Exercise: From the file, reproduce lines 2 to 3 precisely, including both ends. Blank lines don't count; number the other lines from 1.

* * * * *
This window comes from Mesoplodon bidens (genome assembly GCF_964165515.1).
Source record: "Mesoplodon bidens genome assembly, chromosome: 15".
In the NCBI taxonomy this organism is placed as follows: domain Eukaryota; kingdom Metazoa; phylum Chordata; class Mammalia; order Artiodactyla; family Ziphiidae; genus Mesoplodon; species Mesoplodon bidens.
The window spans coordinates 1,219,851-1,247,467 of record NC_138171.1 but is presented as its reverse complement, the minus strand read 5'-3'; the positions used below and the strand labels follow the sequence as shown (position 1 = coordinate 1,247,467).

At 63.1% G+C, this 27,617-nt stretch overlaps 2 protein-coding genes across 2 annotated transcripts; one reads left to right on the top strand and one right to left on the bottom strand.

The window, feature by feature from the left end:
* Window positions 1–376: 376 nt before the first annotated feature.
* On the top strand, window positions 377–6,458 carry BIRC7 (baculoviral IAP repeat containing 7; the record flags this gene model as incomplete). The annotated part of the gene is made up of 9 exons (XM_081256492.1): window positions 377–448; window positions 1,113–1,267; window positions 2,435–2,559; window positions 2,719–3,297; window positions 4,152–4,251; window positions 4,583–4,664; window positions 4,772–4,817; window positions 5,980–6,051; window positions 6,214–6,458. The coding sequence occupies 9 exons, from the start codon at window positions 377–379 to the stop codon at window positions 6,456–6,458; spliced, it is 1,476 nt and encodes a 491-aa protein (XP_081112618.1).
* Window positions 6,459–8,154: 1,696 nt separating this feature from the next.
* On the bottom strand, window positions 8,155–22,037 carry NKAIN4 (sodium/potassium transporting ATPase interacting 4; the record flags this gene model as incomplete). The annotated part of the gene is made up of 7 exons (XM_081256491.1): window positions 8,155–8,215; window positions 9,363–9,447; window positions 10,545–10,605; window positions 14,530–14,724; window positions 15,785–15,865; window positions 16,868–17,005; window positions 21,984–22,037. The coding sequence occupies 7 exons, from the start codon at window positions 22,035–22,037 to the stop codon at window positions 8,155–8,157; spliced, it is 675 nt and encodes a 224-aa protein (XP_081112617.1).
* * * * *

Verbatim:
Source record: "Mesoplodon bidens genome assembly, chromosome: 15".
In the NCBI taxonomy this organism is placed as follows: domain Eukaryota; kingdom Metazoa; phylum Chordata; class Mammalia; order Artiodactyla; family Ziphiidae; genus Mesoplodon; species Mesoplodon bidens.